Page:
Mrs. Hugh Johnson, who has been sick for several days with
typhoid fever, is slowly recovering.
A young man by the name of Marks was pretty badly hurt at Talley’s stone quarry
on Friday by a small fragment of stone hitting him in the head.
Crow and Dock Stump’s horse teams and Vess Stump’s ox team hauled pipe from
Yellow Creek to Stumptown last week to tube the Argonaut well. The gas has
Reports from the Democratic meetings in Washington district are very
encouraging. At each place, there was an overflow crowd, and, at Oka, there was
a record crowd, a conservative estimate being placed at 500. Washington district
voters have never faltered in their devotion to Democracy and will not this
year. The meetings held at Chestnut Grove and Rush Run were largely attended and
good reports may be expected from these places along about Nov. 8.
A. Hardman and son sold Conneway and Allender 17 head of grade cows, with calves
at side, for $65 a head. This is a good price and shows the result of keeping a
About two weeks ago, it was announced by radio that an important
and major announcement would be made by the Soviets the next day.
This word came just as the U.S. attempted to orbit the moon with
a satellite, and failed. The effort was timed to occur during the U.N.
meeting--when world leaders were gathered in New York. As usual, this U.S.
scientific effort fizzled.
There is good evidence to indicate that a Russian effort--
probably to put a man into space--fizzled also. There is only conjecture, at the
moment, over what happened, because the Russians do not tell us about their
If it failed, the man who was sent into orbit around the earth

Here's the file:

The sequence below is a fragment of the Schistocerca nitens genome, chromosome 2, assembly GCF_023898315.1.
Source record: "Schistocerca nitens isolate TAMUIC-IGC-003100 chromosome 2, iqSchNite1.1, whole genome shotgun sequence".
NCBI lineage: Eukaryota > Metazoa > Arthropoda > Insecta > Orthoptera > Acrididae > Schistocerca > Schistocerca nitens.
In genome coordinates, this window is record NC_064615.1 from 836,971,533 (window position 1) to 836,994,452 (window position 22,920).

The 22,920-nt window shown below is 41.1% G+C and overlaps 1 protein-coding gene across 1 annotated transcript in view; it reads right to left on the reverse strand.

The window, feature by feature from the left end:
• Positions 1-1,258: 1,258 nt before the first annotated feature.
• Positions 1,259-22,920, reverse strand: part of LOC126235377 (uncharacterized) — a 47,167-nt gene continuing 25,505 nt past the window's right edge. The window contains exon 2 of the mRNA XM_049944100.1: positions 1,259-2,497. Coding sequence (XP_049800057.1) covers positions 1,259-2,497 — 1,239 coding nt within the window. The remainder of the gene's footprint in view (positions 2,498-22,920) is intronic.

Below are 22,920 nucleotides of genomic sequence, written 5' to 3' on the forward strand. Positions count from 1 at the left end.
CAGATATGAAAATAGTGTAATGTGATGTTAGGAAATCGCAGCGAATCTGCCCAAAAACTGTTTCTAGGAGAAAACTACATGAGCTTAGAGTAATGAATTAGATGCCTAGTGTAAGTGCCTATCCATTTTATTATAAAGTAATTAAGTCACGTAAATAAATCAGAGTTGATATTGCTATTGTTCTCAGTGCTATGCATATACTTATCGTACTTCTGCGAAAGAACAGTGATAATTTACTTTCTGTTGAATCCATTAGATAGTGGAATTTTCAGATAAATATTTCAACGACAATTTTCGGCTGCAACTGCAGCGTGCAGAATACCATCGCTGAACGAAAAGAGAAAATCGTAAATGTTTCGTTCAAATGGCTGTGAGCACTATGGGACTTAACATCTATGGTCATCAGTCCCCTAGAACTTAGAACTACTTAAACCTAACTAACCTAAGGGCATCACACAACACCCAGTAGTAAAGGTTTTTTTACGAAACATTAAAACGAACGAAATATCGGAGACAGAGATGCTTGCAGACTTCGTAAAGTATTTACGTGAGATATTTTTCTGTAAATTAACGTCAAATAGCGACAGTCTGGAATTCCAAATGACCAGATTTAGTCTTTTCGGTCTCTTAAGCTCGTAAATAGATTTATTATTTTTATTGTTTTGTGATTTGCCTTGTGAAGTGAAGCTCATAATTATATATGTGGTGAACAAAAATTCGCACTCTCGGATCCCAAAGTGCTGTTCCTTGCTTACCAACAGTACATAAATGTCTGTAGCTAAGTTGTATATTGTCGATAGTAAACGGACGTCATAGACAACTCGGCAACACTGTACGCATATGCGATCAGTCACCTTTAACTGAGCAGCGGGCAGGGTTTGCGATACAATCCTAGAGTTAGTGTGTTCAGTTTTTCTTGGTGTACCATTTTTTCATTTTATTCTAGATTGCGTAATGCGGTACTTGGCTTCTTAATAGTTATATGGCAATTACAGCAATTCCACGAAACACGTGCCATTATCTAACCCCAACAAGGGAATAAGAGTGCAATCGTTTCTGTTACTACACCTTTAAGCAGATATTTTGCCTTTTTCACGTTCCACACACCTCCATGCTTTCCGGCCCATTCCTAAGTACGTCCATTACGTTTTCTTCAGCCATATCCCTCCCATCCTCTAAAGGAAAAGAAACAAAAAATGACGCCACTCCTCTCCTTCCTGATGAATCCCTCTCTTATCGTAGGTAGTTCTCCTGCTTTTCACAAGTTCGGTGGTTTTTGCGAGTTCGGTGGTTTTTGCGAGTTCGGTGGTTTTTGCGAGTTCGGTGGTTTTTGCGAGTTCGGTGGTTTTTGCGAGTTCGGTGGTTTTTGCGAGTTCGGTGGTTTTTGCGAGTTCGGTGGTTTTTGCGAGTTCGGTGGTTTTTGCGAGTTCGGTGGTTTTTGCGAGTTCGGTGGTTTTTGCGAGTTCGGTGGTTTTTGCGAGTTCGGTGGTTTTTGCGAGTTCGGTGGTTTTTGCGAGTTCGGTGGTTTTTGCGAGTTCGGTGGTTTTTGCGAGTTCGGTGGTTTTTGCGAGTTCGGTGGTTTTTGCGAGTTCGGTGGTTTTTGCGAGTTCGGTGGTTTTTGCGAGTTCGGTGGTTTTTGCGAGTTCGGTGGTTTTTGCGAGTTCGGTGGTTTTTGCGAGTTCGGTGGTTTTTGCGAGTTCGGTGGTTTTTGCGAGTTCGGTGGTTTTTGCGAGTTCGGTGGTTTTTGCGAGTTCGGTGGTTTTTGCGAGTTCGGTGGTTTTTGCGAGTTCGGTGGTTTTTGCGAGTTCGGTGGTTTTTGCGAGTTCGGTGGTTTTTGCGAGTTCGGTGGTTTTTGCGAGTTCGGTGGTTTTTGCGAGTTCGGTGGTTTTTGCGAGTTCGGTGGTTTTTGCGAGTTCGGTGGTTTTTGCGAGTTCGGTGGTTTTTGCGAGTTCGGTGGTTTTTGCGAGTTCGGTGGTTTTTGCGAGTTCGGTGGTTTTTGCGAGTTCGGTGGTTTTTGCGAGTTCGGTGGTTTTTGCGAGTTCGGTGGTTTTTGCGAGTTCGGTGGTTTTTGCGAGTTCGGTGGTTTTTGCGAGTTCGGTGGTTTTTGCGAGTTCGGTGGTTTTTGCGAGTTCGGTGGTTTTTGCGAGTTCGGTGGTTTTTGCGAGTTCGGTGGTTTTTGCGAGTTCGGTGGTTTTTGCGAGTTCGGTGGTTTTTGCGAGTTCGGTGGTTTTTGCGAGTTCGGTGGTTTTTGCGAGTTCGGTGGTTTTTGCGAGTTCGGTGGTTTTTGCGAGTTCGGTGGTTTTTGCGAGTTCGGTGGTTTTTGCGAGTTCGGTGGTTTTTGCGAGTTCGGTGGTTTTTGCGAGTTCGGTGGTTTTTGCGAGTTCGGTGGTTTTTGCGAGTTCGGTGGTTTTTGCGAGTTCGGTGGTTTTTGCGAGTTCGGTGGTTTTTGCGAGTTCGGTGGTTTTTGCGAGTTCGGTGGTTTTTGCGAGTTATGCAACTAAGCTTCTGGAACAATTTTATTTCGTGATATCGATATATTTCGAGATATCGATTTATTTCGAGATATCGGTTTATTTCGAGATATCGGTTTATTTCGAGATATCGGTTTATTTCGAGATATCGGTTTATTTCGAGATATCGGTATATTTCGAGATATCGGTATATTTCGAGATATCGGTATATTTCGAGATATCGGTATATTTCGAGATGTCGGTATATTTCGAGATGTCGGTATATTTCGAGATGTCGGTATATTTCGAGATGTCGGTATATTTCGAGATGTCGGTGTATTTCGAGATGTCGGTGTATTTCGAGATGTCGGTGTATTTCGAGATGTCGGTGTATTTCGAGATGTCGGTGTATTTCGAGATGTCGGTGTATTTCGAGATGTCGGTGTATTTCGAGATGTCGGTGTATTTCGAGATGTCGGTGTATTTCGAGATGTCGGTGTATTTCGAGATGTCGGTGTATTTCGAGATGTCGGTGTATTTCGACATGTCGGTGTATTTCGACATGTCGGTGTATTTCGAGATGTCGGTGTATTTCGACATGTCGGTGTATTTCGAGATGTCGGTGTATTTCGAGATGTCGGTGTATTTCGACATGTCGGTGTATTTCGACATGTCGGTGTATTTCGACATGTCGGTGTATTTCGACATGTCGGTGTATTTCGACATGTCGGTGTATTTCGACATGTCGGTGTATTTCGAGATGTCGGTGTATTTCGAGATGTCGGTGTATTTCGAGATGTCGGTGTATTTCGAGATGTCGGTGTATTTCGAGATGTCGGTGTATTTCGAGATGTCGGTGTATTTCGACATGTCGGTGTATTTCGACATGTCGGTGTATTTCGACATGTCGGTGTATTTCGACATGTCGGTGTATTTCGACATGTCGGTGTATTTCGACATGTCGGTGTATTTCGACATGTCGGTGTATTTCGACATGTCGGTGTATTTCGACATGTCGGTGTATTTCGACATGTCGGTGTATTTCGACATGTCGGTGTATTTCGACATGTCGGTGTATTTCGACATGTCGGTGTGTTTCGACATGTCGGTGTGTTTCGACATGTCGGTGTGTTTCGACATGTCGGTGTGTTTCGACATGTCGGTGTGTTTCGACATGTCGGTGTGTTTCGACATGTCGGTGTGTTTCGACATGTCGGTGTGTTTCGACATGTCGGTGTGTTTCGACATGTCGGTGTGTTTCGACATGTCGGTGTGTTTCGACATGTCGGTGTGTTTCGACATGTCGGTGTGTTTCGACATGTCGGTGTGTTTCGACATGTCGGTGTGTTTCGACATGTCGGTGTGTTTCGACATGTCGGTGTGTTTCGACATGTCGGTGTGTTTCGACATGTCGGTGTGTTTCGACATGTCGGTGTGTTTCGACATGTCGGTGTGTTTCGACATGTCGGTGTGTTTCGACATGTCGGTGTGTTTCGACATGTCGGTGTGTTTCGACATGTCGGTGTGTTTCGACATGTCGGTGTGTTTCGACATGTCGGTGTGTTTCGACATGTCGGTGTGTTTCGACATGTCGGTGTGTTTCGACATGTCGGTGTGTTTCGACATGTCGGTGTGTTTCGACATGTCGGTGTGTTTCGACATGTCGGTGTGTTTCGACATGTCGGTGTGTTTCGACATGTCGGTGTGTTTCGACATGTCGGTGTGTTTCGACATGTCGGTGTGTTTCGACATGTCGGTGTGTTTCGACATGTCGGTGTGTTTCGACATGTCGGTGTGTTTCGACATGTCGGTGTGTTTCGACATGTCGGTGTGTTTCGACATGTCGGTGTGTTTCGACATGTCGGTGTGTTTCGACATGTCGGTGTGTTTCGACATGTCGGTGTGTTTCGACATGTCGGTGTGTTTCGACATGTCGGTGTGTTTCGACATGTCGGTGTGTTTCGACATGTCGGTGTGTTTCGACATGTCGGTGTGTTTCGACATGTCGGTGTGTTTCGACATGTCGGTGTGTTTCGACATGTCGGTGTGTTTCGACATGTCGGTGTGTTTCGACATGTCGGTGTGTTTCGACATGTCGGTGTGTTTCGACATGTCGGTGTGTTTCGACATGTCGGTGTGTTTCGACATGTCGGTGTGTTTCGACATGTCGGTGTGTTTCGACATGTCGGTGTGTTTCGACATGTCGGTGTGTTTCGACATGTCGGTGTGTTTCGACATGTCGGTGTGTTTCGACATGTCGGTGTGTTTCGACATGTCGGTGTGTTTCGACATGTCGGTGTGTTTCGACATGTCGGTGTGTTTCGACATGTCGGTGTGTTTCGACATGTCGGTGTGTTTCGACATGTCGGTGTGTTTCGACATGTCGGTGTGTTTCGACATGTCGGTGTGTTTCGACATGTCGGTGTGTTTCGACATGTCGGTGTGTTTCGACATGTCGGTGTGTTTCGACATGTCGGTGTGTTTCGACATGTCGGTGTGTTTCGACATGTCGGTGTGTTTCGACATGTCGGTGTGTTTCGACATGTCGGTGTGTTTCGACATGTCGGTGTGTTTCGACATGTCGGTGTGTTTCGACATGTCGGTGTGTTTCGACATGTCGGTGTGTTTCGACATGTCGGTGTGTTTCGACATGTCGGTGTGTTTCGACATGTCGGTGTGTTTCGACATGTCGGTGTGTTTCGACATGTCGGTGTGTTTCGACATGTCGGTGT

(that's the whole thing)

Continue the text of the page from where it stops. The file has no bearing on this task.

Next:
was probably killed. News of this failure would not have been a propaganda
victory for the Russians, so they would have been mum on the attempt.
Contrasting with this policy, we are now told that the U.S. is
almost ready to attempt another orbiting of the moon. We would prefer to see our
policy more in tune with that of the Russian policy, that of announcing results
rather than intentions. In this way, our space program would be more
impressive--even though we are lagging in the rockets and missiles field.
Thursday, Sept. 19, Calhoun County’s Minnie B. Hamilton will be
one of 10 prominent citizens to be inducted into the West Virginia Public Health
Hall of Fame.
Minnie Hamilton was one of 15 children of the late John M. and
Minnie Cook Hamilton, a pioneer Grantsville family.
Her career spanned 50 years of nursing service, starting in 1922
when she graduated from St. Joseph Hospital School of Nursing. From 1926-1933,
she was a surgical nurse at Grafton City Hospital. In 1933, she re-turned to her
home in Grantsville and was employed as the county school nurse. There was one
high school, one elementary and an abundance of one-room schools. Through mud
and snow on rural roads, she brought immunizations and home treatment, plus
counseling in personal hygiene and problems of the adolescents.
She administered medical services in schools, in the home, in
corn fields, and even at fishing holes. When children were absent from school
because of a lack of books, clothing, or empty lunch pail, she always found a
way to correct the situation.
From 1938-1947, she served with the Federal Government as a
nurse concerned with problems and nutrition of migrant field workers. During
World War II, she applied her professional skills in West Virginia, Virginia and
In February, 1947, she became the public health nurse in
Calhoun, and assumed duties of her new position with the same enthusiasm that
she displayed as a school nurse in 1933.
She approached community leaders for assistance and established
a clothing store for the needy. She visited homes and attended women with
pregnancy problems for 48 hours or more.
May 2, 1968, she received a merit award from the Public Health
Association. After retiring in 1972, Minnie continued to express interest in
public health until her death in 1981. In 1983, a new facility was named Minnie
Hamilton Health Center. In 1984, a scholarship in her honor was endowed by Dr.
and Mrs. Richard Hamilton at Parkersburg Community College.
Minnie Hamilton must surely be considered as a legend in
her own time, who will always be remembered by those persons that she served so
well in Calhoun County.